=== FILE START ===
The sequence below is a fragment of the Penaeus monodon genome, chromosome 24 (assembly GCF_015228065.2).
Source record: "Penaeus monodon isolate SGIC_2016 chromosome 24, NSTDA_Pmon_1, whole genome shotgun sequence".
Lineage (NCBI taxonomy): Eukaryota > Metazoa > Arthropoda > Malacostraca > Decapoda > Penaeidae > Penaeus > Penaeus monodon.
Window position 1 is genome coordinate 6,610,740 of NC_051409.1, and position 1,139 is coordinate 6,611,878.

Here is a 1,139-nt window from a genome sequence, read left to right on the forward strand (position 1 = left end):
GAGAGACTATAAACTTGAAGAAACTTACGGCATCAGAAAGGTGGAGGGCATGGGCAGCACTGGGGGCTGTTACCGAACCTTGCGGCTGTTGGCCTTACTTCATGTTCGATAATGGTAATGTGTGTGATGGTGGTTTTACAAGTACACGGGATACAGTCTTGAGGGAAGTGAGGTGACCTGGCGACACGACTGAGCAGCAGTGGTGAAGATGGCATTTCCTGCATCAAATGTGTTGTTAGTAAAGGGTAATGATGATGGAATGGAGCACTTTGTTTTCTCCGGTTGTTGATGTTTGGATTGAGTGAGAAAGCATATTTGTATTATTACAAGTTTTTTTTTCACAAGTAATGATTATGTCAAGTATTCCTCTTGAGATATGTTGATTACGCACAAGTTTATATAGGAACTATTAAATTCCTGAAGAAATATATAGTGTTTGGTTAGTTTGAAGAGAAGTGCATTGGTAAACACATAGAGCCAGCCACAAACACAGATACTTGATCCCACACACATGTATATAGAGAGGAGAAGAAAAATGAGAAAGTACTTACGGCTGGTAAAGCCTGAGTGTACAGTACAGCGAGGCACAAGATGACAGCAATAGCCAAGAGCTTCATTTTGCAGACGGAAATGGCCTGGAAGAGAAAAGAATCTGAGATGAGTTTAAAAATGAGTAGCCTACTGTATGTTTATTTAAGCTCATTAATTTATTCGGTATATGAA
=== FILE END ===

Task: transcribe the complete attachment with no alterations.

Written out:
The sequence below is a fragment of the Penaeus monodon genome, chromosome 24 (assembly GCF_015228065.2).
Source record: "Penaeus monodon isolate SGIC_2016 chromosome 24, NSTDA_Pmon_1, whole genome shotgun sequence".
Lineage (NCBI taxonomy): Eukaryota > Metazoa > Arthropoda > Malacostraca > Decapoda > Penaeidae > Penaeus > Penaeus monodon.
Window position 1 is genome coordinate 6,610,740 of NC_051409.1, and position 1,139 is coordinate 6,611,878.

Here is a 1,139-nt window from a genome sequence, read left to right on the forward strand (position 1 = left end):
GAGAGACTATAAACTTGAAGAAACTTACGGCATCAGAAAGGTGGAGGGCATGGGCAGCACTGGGGGCTGTTACCGAACCTTGCGGCTGTTGGCCTTACTTCATGTTCGATAATGGTAATGTGTGTGATGGTGGTTTTACAAGTACACGGGATACAGTCTTGAGGGAAGTGAGGTGACCTGGCGACACGACTGAGCAGCAGTGGTGAAGATGGCATTTCCTGCATCAAATGTGTTGTTAGTAAAGGGTAATGATGATGGAATGGAGCACTTTGTTTTCTCCGGTTGTTGATGTTTGGATTGAGTGAGAAAGCATATTTGTATTATTACAAGTTTTTTTTTCACAAGTAATGATTATGTCAAGTATTCCTCTTGAGATATGTTGATTACGCACAAGTTTATATAGGAACTATTAAATTCCTGAAGAAATATATAGTGTTTGGTTAGTTTGAAGAGAAGTGCATTGGTAAACACATAGAGCCAGCCACAAACACAGATACTTGATCCCACACACATGTATATAGAGAGGAGAAGAAAAATGAGAAAGTACTTACGGCTGGTAAAGCCTGAGTGTACAGTACAGCGAGGCACAAGATGACAGCAATAGCCAAGAGCTTCATTTTGCAGACGGAAATGGCCTGGAAGAGAAAAGAATCTGAGATGAGTTTAAAAATGAGTAGCCTACTGTATGTTTATTTAAGCTCATTAATTTATTCGGTATATGAA